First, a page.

Summer is the prime season for conferences and workshops and last week was the kick-off!
Office of Undergraduate Research Faculty Development Workshop
The Office of Undergraduate Research designed this three day workshop to assist faculty who want to incorporate research into their undergraduate classes. The attendees were teaching faculty from all over the university (sciences to humanities to business). I come from political science where research papers are standard, but some disciplines don’t seem to have the same expectations, especially at the undergraduate level. This workshop helped us create research-based assignments in a thoughtful manner. The most useful part for me was brainstorming how I could get beyond the traditional research paper tacked onto the end of the course.
I attended to develop the assignments in my class, but I think it helped having a library insider in the room. Jenny Dale and Kathy Crowe from the library gave an excellent presentation on library services that sparked later conversations about library support. After the formal presentation, I was able to answer questions about the possibilities for collaboration with the library. Also I was able to see the assignment design process from the beginning stages, which is where the library really needs to be!
My goal for the workshop was pretty straightforward. I want to increase the quality of my student research without increasing the quantity of assignments. The class I teach is 200-level and an introductory course so the assignments need to be appropriate. The most useful tool in the workshop was the LOGIC model. I can’t remember where she got this, but the model includes three questions: What is my objective? What do I do to meet my objective? And what evidence do I use to demonstrate that my students have done that? Translated to assignment creation, we focus on the outcome, the activity to practice the outcome, and then the assessment of their ability. In libraryland we are great at doing the first and third parts. We have our learning objectives and then we are sure to assess them, but I feel like the middle component sometimes isn’t as strategically developed. In this model, we are assured that practice a student has in or out of the classroom relates back to the objective and then they are assessed on that specific objective.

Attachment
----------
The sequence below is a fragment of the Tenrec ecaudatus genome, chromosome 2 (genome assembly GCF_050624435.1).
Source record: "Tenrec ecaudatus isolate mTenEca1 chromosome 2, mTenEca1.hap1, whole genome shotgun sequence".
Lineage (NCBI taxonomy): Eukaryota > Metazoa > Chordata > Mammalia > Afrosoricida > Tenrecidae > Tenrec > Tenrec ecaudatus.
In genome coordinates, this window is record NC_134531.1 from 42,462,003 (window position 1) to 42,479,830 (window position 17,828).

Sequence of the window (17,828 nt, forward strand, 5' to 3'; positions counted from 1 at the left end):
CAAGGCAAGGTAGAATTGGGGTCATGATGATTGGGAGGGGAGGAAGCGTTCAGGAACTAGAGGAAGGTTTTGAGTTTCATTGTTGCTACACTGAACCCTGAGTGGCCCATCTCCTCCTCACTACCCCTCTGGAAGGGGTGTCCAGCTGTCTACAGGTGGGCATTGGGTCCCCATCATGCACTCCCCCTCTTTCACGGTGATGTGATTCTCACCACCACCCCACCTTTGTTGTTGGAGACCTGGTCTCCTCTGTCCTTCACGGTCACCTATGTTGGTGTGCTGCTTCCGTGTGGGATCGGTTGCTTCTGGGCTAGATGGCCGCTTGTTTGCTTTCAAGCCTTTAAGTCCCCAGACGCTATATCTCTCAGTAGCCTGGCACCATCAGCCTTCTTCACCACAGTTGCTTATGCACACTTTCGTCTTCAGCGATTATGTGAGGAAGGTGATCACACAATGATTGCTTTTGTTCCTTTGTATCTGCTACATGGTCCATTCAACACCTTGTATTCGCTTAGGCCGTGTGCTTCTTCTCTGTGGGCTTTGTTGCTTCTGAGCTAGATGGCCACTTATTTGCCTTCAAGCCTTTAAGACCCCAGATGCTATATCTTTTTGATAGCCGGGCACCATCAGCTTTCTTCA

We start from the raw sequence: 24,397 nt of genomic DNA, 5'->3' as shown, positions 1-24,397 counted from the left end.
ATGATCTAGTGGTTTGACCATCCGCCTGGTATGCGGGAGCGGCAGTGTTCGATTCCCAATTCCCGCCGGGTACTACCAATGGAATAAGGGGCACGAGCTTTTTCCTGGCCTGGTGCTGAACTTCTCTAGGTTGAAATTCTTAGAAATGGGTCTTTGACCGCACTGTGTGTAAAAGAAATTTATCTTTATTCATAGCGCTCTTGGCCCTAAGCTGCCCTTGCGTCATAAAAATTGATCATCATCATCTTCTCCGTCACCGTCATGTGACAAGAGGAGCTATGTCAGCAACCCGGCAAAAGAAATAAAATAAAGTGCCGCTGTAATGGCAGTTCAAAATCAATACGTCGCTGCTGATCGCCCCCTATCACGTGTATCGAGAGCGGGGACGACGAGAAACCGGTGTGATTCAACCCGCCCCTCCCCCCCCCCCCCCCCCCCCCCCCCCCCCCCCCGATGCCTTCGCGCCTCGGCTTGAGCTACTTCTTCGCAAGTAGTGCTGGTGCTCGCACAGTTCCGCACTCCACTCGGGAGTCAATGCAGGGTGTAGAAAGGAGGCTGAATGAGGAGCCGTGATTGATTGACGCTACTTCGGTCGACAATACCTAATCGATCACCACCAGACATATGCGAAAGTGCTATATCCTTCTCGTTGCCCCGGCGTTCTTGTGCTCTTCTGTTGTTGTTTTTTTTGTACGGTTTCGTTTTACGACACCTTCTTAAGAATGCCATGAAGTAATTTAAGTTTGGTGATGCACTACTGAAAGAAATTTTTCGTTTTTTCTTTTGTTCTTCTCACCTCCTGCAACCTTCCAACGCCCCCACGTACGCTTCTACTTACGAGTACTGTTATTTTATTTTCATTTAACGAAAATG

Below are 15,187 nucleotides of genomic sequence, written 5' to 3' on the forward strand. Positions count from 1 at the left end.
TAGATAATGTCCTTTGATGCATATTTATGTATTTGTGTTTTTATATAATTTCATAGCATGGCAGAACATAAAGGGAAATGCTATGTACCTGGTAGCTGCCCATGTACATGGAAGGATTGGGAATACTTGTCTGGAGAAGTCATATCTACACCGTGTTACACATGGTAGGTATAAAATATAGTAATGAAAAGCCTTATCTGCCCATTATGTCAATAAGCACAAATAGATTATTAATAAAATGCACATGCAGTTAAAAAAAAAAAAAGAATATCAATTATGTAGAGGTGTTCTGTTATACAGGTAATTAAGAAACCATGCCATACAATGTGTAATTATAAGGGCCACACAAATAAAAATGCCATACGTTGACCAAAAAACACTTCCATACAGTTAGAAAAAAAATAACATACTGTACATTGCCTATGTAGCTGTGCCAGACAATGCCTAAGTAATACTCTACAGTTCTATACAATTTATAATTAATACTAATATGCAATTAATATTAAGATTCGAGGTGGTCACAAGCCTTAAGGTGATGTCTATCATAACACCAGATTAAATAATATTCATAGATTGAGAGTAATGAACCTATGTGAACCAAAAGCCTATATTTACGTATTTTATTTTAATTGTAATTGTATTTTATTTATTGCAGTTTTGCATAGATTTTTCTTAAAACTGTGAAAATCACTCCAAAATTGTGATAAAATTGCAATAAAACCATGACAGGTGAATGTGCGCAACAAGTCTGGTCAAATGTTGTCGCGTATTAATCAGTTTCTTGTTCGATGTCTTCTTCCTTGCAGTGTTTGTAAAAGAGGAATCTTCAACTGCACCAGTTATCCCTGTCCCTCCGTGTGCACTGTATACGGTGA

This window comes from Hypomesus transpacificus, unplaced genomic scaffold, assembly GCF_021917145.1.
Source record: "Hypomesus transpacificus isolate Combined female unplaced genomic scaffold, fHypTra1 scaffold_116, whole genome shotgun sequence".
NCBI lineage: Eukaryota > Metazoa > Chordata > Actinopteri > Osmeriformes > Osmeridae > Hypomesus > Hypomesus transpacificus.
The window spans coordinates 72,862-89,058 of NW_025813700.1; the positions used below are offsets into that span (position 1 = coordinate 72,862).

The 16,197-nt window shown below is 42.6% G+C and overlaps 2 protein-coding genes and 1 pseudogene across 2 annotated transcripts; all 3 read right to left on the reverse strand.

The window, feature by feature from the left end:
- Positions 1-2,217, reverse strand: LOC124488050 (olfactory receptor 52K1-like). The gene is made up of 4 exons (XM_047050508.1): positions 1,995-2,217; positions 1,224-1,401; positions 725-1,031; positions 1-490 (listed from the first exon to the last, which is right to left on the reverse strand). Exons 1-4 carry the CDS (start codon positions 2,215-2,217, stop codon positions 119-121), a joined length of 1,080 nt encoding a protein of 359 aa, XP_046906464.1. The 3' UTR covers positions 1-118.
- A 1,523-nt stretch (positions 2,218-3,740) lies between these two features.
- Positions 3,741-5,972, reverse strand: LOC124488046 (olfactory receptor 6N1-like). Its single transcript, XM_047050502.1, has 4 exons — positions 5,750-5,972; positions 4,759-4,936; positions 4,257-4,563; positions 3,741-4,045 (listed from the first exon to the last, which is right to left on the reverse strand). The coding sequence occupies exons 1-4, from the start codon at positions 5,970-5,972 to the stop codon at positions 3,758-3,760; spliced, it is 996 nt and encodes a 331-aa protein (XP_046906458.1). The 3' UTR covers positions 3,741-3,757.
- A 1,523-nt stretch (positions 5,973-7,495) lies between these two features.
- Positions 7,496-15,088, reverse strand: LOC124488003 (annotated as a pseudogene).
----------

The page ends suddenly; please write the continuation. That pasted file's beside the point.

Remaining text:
For the workshop the research process was divided into discrete parts so that we could focus on specific objectives. My main objective has been developing my students’ ability to paraphrase and then synthesize their research. So many of my papers are long string of quotes interspersed with the writer’s insights (hopefully). To reach this objective I have several activities in mind:
- News journals: They choose a news story related to the class, write a summary (which requires paraphrasing) and then respond to the article. I did these for two semesters and several students have said that they liked doing them (it forced them to keep up with the news). I always saw them as separate from the research project, but they are their first paraphrasing activity. Maybe I need to encourage them to tie them into the research paper if appropriate.
- Image captioning: I use images a lot in my class, but I would like to do an activity each week where I show an image related to the week’s readings and then ask them to create a caption for it on an index card. This is a different skill from the usual and requires the ability to synthesize information. Plus I can use it as a mini-reading quiz.
- Source comparison and annotation exercise: After a library session in which we talk about sources, they have to compare three sources of information (scholarly, newspaper, and government information) on a particular topic. I like doing this activity, but may need to think through the logistics.
- Annotated bibliography for paper: Post our second library session they turn in an annotated bib on their chosen topic with a variety of sources.
I also have some assessments:
- Paraphrasing on exams: I got this idea from a presentation at the workshop. On their exams you give students quotes from the readings. They then must paraphrase the quote and respond– basically telling you what it means.
- The paper: Hopefully at this point they will be able to paraphrase. I also do an optional revision process where they get feedback and can improve their grades.
- An executive summary of the paper: Last semester I did a memo to the President where students needed to concisely and precisely sum up their findings to the President and tell him what he should do. The results were fine, but not great. This year I might do a more creative component for this where students have to do a short persuasive elevator speech with a visual. The visual could be a PowerPoint or an image or even a short video. It would function the same as the memo, but they get to choose the audience they would like to persuade. I’d really like to see some of them do short newscasts, but that’s a lot to ask (and watch with 40 students). The whole point is to sum up (or paraphrase) their own research in a understandable and thoughtful manner.
Well, those are my main ideas. Anything I’m missing? Suggestions welcome!